er the color of the bins," he said with a laugh.
Archer said that the Athletic Department had
been very cooperative with expanding the recy-
cling program at the stadium, which currently
recycles cardboard.
"The stadium's done very well with announc-
ing opportunities for fans to recycle. And they're
not saying no to recycling by replacing the green
bins; they're just looking for an alternative,"
Archer said.
Archer said Absopure's unexpected donation
of bins was "probably a result of the first game,"
against Notre Dame, when temperatures reached
the 90s for a record-breaking number of football

"There were water bottles everywhere
after the game," Archer said. "Maybe
Absopure took notice of that." She estimated
that at least 60,000 bottles were left in the
Brooks said that Absopure is "very active in
recycling," which may have affected their deci-
sion to donate the bins.
Absopure works with its recycling affiliate
Clean Tech Inc. to promote the recycling of plas-
tic beverage bottles.
According to their company Website,
www absopure.com, the two companies have.
"made a solid commitment to helping protect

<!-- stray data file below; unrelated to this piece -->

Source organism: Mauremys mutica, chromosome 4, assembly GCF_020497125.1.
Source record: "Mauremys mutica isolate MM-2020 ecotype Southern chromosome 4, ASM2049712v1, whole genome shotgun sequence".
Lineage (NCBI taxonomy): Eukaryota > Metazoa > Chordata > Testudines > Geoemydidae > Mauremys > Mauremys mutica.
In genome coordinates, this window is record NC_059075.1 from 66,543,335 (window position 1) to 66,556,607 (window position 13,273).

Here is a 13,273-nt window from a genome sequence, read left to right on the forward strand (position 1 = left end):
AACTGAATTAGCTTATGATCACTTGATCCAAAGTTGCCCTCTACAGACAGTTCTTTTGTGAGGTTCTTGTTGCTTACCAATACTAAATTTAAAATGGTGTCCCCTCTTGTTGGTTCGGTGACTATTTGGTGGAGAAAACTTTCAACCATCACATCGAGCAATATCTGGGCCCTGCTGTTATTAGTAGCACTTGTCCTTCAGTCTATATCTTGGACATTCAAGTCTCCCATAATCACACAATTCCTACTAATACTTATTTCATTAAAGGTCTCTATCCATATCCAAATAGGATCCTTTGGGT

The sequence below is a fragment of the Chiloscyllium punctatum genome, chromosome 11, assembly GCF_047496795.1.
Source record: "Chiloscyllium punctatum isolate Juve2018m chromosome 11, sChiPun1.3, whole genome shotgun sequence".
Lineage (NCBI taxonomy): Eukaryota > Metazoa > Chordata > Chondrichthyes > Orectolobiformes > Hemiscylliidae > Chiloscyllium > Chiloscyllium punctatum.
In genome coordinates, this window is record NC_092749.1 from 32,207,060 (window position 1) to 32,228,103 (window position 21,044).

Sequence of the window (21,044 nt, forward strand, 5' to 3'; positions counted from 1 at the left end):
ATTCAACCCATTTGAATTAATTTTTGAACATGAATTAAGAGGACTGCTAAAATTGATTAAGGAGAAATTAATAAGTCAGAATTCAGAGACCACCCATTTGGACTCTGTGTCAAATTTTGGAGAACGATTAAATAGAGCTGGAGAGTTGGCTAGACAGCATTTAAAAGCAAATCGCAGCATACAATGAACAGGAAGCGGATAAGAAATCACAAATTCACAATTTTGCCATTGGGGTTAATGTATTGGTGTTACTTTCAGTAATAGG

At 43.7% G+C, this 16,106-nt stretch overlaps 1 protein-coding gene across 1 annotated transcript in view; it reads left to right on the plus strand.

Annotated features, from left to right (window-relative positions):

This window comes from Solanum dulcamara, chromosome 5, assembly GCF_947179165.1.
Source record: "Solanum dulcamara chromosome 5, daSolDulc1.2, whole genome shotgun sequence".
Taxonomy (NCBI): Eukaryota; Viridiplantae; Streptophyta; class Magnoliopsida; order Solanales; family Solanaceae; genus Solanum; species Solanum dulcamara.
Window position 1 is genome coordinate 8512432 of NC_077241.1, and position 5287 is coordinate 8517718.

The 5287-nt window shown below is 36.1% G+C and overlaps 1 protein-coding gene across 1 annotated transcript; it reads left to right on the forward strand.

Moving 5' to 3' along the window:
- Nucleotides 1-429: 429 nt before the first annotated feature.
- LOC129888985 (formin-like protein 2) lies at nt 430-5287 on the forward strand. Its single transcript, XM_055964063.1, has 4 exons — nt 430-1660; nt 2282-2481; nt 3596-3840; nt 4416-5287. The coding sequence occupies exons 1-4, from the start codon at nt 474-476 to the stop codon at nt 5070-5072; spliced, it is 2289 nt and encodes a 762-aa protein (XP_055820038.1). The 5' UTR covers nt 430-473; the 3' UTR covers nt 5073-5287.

our environment by keeping plastic out of our

o give
if abuse
y Shomari Terrelonge-Stone
aily Staff Reporter
Survivors of sexual and physical vio-
:nce will speak out publicly today in a
upportive environment of friends,
imily and the University community
a ' the Sexual Assault Prevention
n wareness Center's 13th annual
peak Out.
"Speak Out is an opportunity for the
>mmunity to help break the silence
iat surrounds sexualized violence,"
APAC Director Virginia Fhingairai
hitanda said. "The forum is open to
omen and men in the community to
ome in and support survivors."
The Speak Out is scheduled to take
lace from 7 p.m. to 10 p.m. in the
14 gan Ballroom of the Michigan
nion. October is National Domestic
iolence Awareness Month.
Chitanda said national statistics
iow that one in four women will be
exually assaulted during their colleges
ears, and that women at the University
re not exempt from that statistic.
"The problem of sexual assault, dat-
Ig violence, domestic violence, sexual
a sment and stalking exists in the
r rsity of Michigan community
ist like they exists in any other com-
iunity for both men and women,"